The past two decades have witnessed the emergence of a large body of research examining the linkage between environmental scarcity, violent conflict, and cooperation. However, this environmental security polemic is still trying to deliver a well-defined approach to achieving peace. Studies are being undertaken to find the precise pathways by which cooperative actions are expected not only to pre-empt or moderate resource conflicts but also to help diffuse cooperative behaviour to other disputed issues. The recognition that environmental resources can contribute to violent conflict accentuates their potential significance as pathways for cooperation and the consolidation of peace in post-conflict societies.
Conceived as a single and reliable reference source which will be a vital resource for students, researchers, and policy makers alike, the Routledge Handbook of Environmental Conflict and Peacebuilding presents a wide range of chapters written by key thinkers in the field, organised into four key parts:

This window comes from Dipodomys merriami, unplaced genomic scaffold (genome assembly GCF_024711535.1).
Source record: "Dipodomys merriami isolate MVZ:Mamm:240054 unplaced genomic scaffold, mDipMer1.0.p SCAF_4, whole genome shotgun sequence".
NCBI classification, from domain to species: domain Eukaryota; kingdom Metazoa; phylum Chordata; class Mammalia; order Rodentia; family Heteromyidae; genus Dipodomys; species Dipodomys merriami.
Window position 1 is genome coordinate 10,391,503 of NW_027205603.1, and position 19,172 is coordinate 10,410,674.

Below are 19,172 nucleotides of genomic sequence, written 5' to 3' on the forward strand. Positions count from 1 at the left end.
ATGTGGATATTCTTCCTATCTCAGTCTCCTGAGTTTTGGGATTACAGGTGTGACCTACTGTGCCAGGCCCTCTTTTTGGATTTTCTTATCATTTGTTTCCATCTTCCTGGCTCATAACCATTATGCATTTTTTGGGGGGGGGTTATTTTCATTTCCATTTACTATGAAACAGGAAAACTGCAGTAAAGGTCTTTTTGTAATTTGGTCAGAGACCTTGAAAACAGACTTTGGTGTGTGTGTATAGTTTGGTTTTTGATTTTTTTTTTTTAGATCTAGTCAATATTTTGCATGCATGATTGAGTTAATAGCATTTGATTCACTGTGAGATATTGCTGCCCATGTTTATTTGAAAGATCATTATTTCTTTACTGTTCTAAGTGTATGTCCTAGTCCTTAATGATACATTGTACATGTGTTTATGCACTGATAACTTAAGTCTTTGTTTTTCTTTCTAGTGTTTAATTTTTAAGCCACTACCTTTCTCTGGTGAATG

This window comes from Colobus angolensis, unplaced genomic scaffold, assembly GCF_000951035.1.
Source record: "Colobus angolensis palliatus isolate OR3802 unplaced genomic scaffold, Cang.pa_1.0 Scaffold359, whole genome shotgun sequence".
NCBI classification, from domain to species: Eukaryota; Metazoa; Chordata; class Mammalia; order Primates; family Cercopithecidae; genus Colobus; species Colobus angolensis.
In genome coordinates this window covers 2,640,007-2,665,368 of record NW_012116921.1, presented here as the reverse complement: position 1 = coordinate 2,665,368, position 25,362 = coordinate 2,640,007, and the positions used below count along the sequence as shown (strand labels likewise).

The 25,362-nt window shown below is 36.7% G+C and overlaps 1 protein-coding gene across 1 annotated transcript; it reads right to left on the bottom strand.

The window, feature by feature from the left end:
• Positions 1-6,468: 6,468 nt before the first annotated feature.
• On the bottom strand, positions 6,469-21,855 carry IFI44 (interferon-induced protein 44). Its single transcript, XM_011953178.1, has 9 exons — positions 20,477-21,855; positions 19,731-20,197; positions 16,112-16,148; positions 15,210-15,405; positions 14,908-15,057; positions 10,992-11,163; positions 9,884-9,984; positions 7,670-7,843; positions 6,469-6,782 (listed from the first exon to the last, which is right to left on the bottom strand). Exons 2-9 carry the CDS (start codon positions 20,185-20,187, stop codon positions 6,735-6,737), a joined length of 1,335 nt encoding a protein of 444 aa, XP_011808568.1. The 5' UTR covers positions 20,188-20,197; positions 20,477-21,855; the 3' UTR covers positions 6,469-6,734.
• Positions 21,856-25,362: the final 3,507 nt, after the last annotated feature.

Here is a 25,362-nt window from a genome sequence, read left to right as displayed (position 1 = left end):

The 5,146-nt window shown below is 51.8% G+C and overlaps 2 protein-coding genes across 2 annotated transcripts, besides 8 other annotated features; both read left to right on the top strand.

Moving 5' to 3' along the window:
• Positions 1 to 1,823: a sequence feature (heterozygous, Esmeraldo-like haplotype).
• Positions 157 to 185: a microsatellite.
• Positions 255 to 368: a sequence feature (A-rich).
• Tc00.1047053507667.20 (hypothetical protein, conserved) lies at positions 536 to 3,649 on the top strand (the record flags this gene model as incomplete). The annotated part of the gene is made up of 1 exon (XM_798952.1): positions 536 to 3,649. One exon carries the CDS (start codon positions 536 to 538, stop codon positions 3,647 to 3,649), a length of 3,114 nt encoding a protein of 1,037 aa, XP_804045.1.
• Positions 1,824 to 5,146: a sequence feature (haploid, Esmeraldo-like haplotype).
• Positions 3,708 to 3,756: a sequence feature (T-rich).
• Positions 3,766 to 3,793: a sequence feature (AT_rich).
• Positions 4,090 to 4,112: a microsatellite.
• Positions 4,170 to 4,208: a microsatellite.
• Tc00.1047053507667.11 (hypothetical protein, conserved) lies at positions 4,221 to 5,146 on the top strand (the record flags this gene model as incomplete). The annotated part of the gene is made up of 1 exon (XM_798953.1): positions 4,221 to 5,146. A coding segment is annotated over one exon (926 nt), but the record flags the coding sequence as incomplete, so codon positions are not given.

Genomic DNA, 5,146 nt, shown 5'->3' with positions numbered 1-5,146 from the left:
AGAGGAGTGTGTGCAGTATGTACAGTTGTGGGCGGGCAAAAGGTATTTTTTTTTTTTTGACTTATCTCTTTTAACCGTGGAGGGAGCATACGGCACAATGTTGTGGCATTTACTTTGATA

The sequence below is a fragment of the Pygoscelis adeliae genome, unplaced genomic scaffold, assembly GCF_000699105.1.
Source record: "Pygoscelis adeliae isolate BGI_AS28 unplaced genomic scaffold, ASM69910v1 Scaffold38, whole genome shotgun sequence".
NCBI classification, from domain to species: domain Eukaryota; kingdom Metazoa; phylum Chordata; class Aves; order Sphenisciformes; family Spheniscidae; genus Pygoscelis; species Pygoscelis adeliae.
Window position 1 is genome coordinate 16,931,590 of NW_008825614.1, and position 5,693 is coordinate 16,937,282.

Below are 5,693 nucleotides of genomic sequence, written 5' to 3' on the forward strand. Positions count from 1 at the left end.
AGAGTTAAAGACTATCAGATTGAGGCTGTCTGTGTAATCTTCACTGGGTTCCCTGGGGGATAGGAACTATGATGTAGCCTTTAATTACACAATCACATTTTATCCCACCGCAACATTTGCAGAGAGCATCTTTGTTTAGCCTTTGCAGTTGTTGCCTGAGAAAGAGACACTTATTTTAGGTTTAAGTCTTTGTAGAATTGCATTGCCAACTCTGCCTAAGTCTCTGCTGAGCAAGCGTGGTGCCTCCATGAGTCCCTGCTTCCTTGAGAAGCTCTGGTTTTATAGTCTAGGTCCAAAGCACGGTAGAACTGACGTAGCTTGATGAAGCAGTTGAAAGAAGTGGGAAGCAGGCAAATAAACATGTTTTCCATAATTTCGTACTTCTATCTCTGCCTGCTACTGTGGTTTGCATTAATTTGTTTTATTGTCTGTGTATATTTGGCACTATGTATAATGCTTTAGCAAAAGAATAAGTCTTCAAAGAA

Part I: Review of the concept and theories;
Part II: Review of thematic approaches (resources, scarcity, intervention, adaptation, and peacebuilding);
Part III: Case studies (Middle East, Iraq, Jordan, Liberia, Nepal, Colombia, Philippines);
Part IV: Analytical challenges and future-oriented perspectives.
Enabling the reader to find a concise expert review on topics that are most likely to arise in the course of conducting research or policy making, this volume presents a truly global overview of the key issues and debates in environmental conflict and peacebuilding.